A coalition of governments is fighting authoritarianism with transparency

The OGP wants to show that open government is the smart choice as well as the right one

For Sanjay Pradhan, Chief Executive of the Open Government Partnership (OGP), democracy is in a bad place. Speaking this July at the opening of the fifth OGP global summit in Tbilisi, Georgia, Pradhan claimed that human rights and civic space are under attack “as never before” from a wave of xenophobia, nationalist populism and authoritarianism.

But in the midst of the malaise, Pradhan sees “glimmers” of an alternative. In an interview with Apolitical following his address, he pointed to the reformers in countries around the world who are working to throw light on the machinery of government and increase citizens’ say in how it works. And he believes it his organisation’s duty to make this a reality, by showing that open government is not only the right choice, but also the smart one.

Getting government to open up

The OGP was founded in 2011, when eight national governments agreed to the Open Government Declaration — a promise to govern transparently and with active citizen participation. It’s since expanded, encompassing over 70 national governments and 15 subnational ones.

To participate, governments agree on actions they will take to achieve open government, such as protecting whistleblower rights and systematically publishing data on government spending. The OGP tracks these efforts through its Independent Reporting Mechanism.

There have been notable successes. For example, some 46 countries within the partnership have committed to open contracting — the public disclosure of all government procurement projects.

Alongside anti-corruption work, the OGP has recently emphasised the importance of involving the public in service design and delivery. “In addition to just electing the next government, citizens need to be able to have a say and shape the policies and services that impact them,” said Pradhan.

As an example, he cites the Eyes and Ears program in Kaduna, a state in Nigeria and an OGP member.

A few years ago, the state promised to build a new hospital which was never finished. To stop this happening again, it built an app through which citizens could upload pictures of public infrastructure projects. They were able to keep track of buildings as they went up, holding government to account. It’s been downloaded hundreds of times, and there’s since been a record number of construction completions — 500 schools and 200 hospitals.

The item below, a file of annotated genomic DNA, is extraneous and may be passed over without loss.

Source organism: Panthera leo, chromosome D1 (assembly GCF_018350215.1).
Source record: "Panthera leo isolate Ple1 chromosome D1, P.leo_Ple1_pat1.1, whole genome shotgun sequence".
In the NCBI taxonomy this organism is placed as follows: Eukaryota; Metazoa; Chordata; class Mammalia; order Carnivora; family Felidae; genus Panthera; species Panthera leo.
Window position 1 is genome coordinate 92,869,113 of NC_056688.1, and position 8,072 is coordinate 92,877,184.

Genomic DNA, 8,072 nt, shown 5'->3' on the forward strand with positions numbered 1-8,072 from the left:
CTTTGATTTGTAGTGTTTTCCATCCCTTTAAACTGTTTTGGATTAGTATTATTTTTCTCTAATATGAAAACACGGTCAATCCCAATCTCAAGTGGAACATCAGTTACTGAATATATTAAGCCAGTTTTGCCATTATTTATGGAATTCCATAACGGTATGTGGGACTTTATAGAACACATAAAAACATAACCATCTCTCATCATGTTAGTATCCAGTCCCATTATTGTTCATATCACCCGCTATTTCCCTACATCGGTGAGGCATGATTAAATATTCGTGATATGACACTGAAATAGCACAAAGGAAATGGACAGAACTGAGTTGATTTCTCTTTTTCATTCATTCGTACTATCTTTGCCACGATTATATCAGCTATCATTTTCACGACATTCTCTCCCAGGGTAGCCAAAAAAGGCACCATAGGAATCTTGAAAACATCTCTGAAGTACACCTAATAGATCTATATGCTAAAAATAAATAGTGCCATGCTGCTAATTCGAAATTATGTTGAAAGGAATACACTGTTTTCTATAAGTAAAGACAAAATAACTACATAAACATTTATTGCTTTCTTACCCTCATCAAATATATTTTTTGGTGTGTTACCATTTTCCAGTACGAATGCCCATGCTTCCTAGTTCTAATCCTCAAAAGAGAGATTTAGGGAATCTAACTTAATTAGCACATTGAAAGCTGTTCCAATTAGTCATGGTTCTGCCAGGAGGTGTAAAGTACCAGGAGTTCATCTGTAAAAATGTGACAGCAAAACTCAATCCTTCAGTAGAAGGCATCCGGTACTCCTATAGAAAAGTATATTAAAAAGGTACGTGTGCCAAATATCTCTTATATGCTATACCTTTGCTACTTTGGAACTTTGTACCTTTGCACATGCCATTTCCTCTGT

“The beauty of OGP, where it works, is that it empowers civic activists and reformers to make change happen”

It shows that making government transparent can have a big impact. “If you tell people: ‘I disclosed open data’, no-one cares,” said Pradhan. “But they really cared about that local hospital in Kaduna, and they didn’t get it. And then all of a sudden they see it’s been built, it really makes a difference in their lives.”

Such initiatives are intended as a corrective to the disempowerment that have led to the rise of authoritarianism across the world. “Citizens have felt left behind and worse-off by globalisation, but, together with that, they have felt powerless to shape or respond to government policies — they find government to be ruled by elites that are disconnected from them, captured by self interest or corruption.”

The trick is to show that making such reforms are not only the right thing to do, but also the smart thing. Ukraine saved $1 billion after creating an open contracting system that allowed citizens to track which contracts were completed.

Pushing back

Despite its successes, OGP hasn’t been immune to anti-democratic currents. In recent years Hungary, Turkey and Tanzania have exited the partnership, while Azerbaijan has been suspended for failing to deal with constraints on NGO activity. OGP’s reporting mechanism is designed to convert promises into action, but when governments don’t have the will to commit, they drop out of the movement.

“It’s glimmers. It’s not yet a bright shining light”

For Pradhan, in addition to showing the alternative, OGP should acknowledge these setbacks and challenge them, rather than sweep them under the carpet.

“When [Hungarian Prime Minister] Viktor Orban says that it’s the end of liberal democracy, we need our heads of state and ministers and mayors to speak out,” he said. He sees the OGP approach as two-pronged, showing a positive example, and pushing back on those who do the opposite.

Since its foundation, OGP has assembled a coalition of reformers and activists in government, civil society and business.

Through bringing them together, by directly liaising between government and civil society, via events such as the summit or through promoting their stories and experiences, it’s able to provide them with the oxygen and support they need to continue the work within their own spheres. “The beauty of OGP, where it works, is that it empowers civic activists and reformers to make change happen — it gives them a platform to combine forces,” he said. “It’s glimmers. It’s not yet a bright shining light.”

Ultimately, bringing together so many people whose hands are on the levers of government leads to its own change. “As soon as the speech was over, the mayor of La Libertad [in Peru] came to me,” said Pradhan. “He showed me that he was WhatsApping his cabinet — they wanted to make change happen, but he wanted to know where they could get the relevant experience from.” Thanks to OGP, he could get it from people in the very same room. — Anoush Darabi

(Picture credit: Flickr/TED Conference)

 

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